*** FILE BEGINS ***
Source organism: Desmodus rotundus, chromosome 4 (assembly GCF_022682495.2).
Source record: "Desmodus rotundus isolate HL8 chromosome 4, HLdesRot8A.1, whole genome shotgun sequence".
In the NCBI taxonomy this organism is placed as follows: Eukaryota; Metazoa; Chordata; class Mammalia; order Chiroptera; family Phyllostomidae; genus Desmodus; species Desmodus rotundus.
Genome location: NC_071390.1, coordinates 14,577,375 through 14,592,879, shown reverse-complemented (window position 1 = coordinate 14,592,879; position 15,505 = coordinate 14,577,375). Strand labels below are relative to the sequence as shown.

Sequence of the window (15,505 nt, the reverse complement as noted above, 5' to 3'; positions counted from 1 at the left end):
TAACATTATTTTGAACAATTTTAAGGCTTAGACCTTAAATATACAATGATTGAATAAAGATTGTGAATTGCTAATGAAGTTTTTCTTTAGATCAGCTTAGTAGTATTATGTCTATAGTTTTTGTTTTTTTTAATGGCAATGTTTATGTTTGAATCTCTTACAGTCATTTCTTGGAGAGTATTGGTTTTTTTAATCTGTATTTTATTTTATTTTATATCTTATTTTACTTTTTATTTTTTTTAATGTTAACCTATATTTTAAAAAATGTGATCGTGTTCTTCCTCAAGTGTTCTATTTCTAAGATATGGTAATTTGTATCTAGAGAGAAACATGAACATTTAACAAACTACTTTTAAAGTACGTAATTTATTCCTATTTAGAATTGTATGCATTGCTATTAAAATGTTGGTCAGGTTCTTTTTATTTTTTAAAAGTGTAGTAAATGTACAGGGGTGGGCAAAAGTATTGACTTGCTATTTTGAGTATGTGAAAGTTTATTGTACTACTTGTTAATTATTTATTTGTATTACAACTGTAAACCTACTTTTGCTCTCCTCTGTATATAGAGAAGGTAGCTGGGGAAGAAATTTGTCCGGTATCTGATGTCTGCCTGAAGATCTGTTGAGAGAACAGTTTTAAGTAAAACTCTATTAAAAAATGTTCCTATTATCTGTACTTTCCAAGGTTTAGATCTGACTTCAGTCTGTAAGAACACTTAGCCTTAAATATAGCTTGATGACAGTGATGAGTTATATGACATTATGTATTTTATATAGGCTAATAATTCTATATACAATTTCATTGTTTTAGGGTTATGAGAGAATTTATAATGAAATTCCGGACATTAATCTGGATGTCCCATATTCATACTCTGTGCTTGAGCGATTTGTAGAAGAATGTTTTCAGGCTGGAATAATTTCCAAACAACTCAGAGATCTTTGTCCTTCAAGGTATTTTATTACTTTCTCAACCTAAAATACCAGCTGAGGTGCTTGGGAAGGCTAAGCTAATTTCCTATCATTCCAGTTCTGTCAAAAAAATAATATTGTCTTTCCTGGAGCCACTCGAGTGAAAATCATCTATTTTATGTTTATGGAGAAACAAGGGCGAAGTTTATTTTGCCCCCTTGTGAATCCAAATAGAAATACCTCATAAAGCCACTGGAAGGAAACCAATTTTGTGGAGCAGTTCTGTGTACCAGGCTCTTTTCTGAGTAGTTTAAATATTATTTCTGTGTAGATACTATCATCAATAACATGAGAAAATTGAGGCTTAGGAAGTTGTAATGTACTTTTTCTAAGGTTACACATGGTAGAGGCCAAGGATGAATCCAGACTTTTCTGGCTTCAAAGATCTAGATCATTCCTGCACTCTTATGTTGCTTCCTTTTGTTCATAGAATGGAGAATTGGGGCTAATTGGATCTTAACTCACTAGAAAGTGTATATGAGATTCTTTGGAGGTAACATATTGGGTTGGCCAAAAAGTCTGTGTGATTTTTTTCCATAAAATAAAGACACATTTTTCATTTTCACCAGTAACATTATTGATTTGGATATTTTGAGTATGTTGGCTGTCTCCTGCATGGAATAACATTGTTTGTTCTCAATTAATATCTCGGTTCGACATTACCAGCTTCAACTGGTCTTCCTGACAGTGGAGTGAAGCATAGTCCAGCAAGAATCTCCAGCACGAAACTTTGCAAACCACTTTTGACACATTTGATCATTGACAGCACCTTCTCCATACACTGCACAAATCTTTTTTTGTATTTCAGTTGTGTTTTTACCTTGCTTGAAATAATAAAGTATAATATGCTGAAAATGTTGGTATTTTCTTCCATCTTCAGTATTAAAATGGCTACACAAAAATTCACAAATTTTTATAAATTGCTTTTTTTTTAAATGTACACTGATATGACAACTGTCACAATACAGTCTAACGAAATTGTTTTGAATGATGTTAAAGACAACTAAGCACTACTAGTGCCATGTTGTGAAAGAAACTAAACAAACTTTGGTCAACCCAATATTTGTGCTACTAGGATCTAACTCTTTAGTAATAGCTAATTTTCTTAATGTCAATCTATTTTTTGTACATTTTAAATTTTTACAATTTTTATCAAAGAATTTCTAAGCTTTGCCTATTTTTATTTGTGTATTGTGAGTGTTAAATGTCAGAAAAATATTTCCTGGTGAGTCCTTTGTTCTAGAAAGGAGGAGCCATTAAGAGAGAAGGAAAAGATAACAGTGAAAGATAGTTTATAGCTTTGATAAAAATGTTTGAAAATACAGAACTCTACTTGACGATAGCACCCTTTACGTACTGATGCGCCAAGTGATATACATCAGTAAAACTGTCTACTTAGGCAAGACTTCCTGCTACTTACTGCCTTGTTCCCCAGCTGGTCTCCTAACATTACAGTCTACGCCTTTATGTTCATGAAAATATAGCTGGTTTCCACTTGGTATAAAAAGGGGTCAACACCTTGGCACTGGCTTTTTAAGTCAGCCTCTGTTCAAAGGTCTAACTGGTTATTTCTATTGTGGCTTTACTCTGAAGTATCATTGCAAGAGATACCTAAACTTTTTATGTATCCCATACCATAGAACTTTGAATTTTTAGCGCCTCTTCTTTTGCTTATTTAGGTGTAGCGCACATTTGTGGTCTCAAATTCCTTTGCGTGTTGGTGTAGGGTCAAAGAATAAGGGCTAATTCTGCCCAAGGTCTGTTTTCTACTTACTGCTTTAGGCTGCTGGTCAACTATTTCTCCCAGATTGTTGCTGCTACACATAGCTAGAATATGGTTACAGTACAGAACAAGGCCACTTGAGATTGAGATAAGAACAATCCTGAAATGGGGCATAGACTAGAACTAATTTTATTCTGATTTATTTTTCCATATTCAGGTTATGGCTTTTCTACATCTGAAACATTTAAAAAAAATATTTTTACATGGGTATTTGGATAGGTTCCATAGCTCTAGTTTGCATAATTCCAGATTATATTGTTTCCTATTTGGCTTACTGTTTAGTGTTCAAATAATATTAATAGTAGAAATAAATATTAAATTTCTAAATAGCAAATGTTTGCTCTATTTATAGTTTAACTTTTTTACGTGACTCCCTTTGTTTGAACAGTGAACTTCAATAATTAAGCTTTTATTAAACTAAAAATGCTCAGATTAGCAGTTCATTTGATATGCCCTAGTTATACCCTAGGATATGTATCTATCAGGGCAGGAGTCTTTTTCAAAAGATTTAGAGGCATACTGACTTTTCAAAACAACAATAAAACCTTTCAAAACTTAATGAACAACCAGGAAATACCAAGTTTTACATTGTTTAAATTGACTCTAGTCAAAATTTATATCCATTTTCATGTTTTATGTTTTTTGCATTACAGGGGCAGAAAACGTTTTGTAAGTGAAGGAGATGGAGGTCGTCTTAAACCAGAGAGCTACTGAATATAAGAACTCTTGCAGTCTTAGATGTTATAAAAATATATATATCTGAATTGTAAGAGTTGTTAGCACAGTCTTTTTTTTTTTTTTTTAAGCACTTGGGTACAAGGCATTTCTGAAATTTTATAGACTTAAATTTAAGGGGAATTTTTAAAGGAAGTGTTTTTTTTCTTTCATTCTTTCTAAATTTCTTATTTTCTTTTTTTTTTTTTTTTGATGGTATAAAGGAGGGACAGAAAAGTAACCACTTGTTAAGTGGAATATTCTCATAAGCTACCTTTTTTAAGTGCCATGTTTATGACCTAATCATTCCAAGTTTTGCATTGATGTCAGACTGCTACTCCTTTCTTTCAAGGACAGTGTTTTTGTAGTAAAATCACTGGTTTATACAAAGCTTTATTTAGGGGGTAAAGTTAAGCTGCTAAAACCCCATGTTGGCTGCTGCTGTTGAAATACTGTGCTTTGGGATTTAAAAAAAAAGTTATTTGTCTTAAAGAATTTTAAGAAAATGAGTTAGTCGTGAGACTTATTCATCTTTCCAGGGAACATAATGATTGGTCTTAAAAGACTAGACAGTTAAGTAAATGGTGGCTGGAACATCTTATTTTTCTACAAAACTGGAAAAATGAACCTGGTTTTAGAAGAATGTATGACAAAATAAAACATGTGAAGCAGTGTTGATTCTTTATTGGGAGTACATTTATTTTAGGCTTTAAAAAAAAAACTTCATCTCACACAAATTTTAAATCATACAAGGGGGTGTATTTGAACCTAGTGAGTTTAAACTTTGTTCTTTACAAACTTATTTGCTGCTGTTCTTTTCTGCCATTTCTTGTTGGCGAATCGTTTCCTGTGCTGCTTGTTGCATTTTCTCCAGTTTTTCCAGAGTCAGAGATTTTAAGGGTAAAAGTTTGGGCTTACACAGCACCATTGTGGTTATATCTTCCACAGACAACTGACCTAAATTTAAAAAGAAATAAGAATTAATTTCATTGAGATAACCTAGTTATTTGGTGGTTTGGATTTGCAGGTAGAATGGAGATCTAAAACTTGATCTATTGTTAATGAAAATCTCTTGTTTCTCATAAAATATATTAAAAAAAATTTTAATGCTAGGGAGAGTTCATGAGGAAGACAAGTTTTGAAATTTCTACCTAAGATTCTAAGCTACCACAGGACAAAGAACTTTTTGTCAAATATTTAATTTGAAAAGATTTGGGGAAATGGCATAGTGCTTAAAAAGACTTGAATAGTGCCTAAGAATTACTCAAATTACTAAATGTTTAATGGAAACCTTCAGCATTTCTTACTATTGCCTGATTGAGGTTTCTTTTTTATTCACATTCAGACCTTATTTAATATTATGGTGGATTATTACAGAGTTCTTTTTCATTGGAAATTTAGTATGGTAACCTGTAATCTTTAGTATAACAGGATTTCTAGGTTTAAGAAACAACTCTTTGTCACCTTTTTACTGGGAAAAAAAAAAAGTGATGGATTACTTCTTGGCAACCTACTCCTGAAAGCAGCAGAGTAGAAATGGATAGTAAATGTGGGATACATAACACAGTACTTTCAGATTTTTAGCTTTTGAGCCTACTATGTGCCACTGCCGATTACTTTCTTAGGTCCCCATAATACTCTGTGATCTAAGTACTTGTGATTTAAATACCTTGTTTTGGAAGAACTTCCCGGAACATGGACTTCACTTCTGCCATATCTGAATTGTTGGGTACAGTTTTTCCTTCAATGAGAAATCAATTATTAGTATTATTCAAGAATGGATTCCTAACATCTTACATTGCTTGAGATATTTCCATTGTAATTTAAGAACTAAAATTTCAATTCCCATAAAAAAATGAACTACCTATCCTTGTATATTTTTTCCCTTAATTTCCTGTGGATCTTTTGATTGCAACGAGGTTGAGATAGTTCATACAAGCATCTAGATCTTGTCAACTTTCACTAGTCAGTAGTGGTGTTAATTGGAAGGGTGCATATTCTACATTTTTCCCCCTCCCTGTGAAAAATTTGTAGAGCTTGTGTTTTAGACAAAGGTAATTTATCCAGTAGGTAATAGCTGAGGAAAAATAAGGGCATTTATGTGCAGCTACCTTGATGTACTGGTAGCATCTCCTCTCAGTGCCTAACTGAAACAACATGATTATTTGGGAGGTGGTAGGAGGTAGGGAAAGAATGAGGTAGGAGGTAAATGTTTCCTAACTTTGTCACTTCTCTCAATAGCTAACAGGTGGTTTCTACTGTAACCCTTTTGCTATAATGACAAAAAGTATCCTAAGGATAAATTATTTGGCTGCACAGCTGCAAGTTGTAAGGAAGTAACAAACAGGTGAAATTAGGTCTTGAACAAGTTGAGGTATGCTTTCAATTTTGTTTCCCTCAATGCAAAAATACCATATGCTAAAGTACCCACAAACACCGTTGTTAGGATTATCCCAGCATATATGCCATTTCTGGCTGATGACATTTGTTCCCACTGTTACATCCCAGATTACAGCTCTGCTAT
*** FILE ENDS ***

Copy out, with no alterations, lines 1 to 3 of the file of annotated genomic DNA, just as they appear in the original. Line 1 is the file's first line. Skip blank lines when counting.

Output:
Source organism: Desmodus rotundus, chromosome 4 (assembly GCF_022682495.2).
Source record: "Desmodus rotundus isolate HL8 chromosome 4, HLdesRot8A.1, whole genome shotgun sequence".
In the NCBI taxonomy this organism is placed as follows: Eukaryota; Metazoa; Chordata; class Mammalia; order Chiroptera; family Phyllostomidae; genus Desmodus; species Desmodus rotundus.